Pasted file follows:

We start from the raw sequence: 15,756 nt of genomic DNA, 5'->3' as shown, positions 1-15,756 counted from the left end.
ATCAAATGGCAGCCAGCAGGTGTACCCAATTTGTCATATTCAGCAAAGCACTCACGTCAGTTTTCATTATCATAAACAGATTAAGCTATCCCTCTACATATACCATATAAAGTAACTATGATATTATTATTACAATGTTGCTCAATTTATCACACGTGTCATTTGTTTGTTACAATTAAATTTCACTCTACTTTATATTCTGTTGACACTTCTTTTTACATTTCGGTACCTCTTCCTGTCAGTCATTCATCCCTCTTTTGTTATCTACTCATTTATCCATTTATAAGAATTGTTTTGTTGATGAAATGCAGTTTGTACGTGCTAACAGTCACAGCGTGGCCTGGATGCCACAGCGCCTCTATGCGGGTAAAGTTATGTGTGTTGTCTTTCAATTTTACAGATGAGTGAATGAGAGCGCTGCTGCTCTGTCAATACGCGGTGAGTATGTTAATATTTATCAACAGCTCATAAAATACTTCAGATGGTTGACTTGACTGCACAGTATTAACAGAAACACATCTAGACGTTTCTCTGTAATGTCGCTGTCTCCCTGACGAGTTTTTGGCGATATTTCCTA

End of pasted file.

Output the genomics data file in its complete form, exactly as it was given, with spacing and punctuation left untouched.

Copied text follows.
We start from the raw sequence: 15,756 nt of genomic DNA, 5'->3' as shown, positions 1-15,756 counted from the left end.
ATCAAATGGCAGCCAGCAGGTGTACCCAATTTGTCATATTCAGCAAAGCACTCACGTCAGTTTTCATTATCATAAACAGATTAAGCTATCCCTCTACATATACCATATAAAGTAACTATGATATTATTATTACAATGTTGCTCAATTTATCACACGTGTCATTTGTTTGTTACAATTAAATTTCACTCTACTTTATATTCTGTTGACACTTCTTTTTACATTTCGGTACCTCTTCCTGTCAGTCATTCATCCCTCTTTTGTTATCTACTCATTTATCCATTTATAAGAATTGTTTTGTTGATGAAATGCAGTTTGTACGTGCTAACAGTCACAGCGTGGCCTGGATGCCACAGCGCCTCTATGCGGGTAAAGTTATGTGTGTTGTCTTTCAATTTTACAGATGAGTGAATGAGAGCGCTGCTGCTCTGTCAATACGCGGTGAGTATGTTAATATTTATCAACAGCTCATAAAATACTTCAGATGGTTGACTTGACTGCACAGTATTAACAGAAACACATCTAGACGTTTCTCTGTAATGTCGCTGTCTCCCTGACGAGTTTTTGGCGATATTTCCTA